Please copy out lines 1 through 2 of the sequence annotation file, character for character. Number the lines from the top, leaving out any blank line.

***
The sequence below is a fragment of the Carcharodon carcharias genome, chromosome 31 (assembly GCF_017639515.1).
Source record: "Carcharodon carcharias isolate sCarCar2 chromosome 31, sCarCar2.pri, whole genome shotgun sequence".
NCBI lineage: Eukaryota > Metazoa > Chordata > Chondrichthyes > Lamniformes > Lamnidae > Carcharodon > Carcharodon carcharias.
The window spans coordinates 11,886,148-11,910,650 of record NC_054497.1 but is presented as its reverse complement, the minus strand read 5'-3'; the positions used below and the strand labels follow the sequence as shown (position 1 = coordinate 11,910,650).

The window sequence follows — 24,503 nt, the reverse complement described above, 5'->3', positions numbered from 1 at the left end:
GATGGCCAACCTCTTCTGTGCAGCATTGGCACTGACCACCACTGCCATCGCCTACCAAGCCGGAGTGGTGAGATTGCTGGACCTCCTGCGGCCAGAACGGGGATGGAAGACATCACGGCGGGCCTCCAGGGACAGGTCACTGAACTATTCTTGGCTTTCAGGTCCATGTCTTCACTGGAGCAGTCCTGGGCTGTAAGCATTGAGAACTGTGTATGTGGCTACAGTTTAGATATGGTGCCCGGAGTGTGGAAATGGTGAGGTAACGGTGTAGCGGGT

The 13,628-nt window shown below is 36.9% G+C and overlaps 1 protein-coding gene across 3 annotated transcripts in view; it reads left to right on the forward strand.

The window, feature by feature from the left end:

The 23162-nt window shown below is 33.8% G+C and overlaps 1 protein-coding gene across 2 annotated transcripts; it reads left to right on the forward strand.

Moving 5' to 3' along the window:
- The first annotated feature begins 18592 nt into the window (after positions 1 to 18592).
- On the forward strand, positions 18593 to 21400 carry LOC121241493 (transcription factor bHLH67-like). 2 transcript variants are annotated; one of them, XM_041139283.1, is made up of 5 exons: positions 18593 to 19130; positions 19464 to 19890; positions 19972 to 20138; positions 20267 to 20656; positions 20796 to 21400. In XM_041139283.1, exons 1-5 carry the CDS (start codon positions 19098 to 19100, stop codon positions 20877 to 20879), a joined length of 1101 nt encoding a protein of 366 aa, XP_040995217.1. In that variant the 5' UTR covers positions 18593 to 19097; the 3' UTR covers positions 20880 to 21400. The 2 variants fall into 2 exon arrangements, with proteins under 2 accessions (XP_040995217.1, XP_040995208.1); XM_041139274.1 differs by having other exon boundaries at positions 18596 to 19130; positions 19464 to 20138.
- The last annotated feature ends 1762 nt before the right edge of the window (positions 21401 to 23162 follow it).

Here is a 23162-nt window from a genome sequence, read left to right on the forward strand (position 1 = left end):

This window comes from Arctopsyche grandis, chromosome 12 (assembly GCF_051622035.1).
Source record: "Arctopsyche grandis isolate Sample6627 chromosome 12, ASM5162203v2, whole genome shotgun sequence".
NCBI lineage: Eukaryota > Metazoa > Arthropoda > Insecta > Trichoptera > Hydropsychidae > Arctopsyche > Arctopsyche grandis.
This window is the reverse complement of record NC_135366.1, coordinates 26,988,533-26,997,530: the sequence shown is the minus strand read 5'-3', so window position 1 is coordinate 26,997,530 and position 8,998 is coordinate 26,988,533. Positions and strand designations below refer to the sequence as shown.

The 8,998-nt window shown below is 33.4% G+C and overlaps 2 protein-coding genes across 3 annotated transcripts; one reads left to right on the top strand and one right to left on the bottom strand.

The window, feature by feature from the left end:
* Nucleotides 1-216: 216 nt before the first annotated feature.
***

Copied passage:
The sequence below is a fragment of the Carcharodon carcharias genome, chromosome 31 (assembly GCF_017639515.1).
Source record: "Carcharodon carcharias isolate sCarCar2 chromosome 31, sCarCar2.pri, whole genome shotgun sequence".